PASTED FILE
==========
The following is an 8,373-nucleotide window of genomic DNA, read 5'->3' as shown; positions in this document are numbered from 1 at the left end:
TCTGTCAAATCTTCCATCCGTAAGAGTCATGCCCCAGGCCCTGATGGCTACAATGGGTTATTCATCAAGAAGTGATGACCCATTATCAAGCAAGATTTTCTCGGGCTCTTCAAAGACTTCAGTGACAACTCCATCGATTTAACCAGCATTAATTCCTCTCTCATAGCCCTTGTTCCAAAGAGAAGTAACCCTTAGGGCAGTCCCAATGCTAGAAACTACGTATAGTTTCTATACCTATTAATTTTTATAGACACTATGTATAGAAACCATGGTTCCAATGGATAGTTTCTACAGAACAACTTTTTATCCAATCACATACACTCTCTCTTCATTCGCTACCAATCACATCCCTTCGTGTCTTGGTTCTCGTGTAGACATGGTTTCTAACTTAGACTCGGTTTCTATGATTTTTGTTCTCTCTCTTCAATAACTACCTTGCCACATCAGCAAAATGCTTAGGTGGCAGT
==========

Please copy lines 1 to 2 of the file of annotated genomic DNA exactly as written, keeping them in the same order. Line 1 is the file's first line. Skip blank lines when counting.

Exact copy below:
The following is an 8,373-nucleotide window of genomic DNA, read 5'->3' as shown; positions in this document are numbered from 1 at the left end:
TCTGTCAAATCTTCCATCCGTAAGAGTCATGCCCCAGGCCCTGATGGCTACAATGGGTTATTCATCAAGAAGTGATGACCCATTATCAAGCAAGATTTTCTCGGGCTCTTCAAAGACTTCAGTGACAACTCCATCGATTTAACCAGCATTAATTCCTCTCTCATAGCCCTTGTTCCAAAGAGAAGTAACCCTTAGGGCAGTCCCAATGCTAGAAACTACGTATAGTTTCTATACCTATTAATTTTTATAGACACTATGTATAGAAACCATGGTTCCAATGGATAGTTTCTACAGAACAACTTTTTATCCAATCACATACACTCTCTCTTCATTCGCTACCAATCACATCCCTTCGTGTCTTGGTTCTCGTGTAGACATGGTTTCTAACTTAGACTCGGTTTCTATGATTTTTGTTCTCTCTCTTCAATAACTACCTTGCCACATCAGCAAAATGCTTAGGTGGCAGT